UNIDENTIFIED MALE: You evil f***. Your days are numbered. Rot in hell, (bleep).


AVLON: Fauci responded to these attacks by telling "The Washington Post," quote, "The constant harassment in the form of ridiculous accusations and outright lies makes doing my job and that of my staff of fighting the COVID-19 pandemic all the more difficult." Well, that's clear.

But where exactly did this whole killing puppies thing come from? Well, it turns out that a group called White Coat Waste Project, founded by a former Republican operative, posted blogs alleging evidence that the National Institute of Allergy and Infectious Diseases, which Fauci runs, had spent over $375,000 on truly grotesque experiments on dogs in Tunisia related to a disease spread by sand fleas. Except this was not exactly the case. The journal that published a study on the experiments issued a correction saying they had not received funding from the National Institutes of Health at all, but the NIH had previously funded another study where beagles were immunized against a disease spread by sand fleas to test its effectiveness.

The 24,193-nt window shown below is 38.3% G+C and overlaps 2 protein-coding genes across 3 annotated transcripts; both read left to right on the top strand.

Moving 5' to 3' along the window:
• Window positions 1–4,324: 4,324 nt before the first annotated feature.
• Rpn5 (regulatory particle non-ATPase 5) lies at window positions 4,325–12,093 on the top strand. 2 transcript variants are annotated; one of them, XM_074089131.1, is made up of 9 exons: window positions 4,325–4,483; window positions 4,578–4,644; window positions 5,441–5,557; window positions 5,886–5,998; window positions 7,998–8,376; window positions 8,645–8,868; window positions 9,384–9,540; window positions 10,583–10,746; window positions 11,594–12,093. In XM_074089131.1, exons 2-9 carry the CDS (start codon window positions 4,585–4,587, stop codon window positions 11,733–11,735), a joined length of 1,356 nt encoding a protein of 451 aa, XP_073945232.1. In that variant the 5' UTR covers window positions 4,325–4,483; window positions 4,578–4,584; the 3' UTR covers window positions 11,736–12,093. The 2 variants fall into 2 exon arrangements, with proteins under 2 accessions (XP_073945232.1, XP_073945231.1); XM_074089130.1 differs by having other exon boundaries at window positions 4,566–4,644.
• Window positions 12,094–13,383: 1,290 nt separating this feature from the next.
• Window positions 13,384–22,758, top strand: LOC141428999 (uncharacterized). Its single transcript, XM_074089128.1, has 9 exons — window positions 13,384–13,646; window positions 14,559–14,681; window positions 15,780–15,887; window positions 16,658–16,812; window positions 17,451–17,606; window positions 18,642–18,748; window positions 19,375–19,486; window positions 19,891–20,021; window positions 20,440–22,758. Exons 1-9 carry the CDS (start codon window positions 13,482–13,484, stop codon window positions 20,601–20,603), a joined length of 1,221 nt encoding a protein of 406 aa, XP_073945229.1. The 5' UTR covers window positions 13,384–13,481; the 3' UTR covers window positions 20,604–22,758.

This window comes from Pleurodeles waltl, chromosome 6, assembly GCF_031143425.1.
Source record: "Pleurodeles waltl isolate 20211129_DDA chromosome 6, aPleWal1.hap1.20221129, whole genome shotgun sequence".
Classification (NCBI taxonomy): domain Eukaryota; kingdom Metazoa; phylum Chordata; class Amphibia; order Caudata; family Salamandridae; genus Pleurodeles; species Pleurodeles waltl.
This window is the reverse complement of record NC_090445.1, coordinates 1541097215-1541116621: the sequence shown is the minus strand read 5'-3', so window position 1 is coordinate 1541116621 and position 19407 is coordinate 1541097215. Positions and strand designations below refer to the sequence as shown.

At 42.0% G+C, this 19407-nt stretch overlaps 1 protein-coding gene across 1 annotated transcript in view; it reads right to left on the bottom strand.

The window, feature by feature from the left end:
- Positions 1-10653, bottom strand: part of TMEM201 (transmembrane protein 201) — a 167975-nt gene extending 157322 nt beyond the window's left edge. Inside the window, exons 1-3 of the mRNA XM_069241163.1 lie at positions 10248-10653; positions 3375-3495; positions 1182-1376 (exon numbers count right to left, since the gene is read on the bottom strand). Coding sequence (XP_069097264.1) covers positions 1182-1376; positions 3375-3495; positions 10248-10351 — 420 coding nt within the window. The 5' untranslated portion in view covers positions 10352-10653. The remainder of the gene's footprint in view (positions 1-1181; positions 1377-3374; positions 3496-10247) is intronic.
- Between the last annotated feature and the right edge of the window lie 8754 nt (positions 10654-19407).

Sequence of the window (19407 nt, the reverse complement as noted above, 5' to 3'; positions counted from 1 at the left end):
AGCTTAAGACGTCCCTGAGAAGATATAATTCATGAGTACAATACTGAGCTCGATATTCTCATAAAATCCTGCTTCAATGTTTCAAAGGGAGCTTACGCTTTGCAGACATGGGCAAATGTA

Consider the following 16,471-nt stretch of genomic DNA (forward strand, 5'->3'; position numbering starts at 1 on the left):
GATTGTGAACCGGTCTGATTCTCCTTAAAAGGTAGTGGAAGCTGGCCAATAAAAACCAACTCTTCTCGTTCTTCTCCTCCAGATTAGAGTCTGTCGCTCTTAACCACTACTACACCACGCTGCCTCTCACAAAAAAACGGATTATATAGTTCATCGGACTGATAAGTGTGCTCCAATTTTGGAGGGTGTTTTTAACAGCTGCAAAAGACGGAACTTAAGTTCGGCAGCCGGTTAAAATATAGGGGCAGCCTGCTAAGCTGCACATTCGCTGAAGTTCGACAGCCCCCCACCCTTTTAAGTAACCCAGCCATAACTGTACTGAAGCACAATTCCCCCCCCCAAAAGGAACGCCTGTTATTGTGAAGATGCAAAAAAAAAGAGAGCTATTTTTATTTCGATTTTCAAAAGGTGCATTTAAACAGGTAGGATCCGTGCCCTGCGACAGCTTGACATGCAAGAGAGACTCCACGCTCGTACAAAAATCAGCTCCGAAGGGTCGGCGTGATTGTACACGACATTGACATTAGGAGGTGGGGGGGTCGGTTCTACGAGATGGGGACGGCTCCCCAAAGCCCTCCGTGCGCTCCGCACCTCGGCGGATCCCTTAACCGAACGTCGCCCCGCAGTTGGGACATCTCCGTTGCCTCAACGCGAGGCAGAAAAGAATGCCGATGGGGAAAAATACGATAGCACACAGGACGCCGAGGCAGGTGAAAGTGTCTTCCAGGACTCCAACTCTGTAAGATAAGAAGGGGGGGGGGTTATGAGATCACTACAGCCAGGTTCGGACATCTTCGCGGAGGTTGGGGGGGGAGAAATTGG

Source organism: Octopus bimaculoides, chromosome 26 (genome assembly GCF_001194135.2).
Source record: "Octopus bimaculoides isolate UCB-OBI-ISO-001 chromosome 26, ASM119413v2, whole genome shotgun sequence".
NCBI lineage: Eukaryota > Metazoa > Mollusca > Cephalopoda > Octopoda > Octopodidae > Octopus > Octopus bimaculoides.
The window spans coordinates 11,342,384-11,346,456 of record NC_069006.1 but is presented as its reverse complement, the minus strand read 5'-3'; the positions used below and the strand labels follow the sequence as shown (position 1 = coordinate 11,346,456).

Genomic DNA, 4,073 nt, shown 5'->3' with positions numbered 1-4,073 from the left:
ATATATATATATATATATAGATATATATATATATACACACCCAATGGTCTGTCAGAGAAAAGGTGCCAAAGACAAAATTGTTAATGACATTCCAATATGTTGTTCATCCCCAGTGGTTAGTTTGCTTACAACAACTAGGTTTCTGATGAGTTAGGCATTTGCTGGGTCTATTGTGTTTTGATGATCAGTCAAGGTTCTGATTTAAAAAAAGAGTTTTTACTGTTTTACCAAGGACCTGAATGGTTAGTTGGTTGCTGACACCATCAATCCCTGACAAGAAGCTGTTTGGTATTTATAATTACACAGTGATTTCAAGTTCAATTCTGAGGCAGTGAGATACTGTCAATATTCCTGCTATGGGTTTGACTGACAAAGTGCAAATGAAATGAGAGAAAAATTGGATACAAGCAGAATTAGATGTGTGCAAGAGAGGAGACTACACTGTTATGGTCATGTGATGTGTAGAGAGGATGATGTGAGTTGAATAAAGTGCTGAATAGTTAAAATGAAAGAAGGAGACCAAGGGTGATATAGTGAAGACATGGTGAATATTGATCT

Now, look, animal experiments may not be your moral cup of tea but as David Frum pointed out, the experiments in question a) seem imminently reasonable for research to advance to a vaccine against a serious disease; and b), had nothing to do with Dr. Fauci.

Now, for their part, the White Coat Waste Project's V.P. Justin Goodman told CNN that "As a single-issue organization, we don't take any stand on Dr. Fauci and the NIH's other policies or issues -- masks, vaccine mandates, the overall COVID response, or frankly anything else. We're only working to end his funding for these cruel experiments."

The group has not retracted or corrected its claims that the NIH funded the study in Tunisia and it's still publishing images from the study. In addition, they claim that the NIH is funding other studies where, at their conclusion, the dogs were euthanized as the disease's study had no cure. CNN has not been able to verify these claims.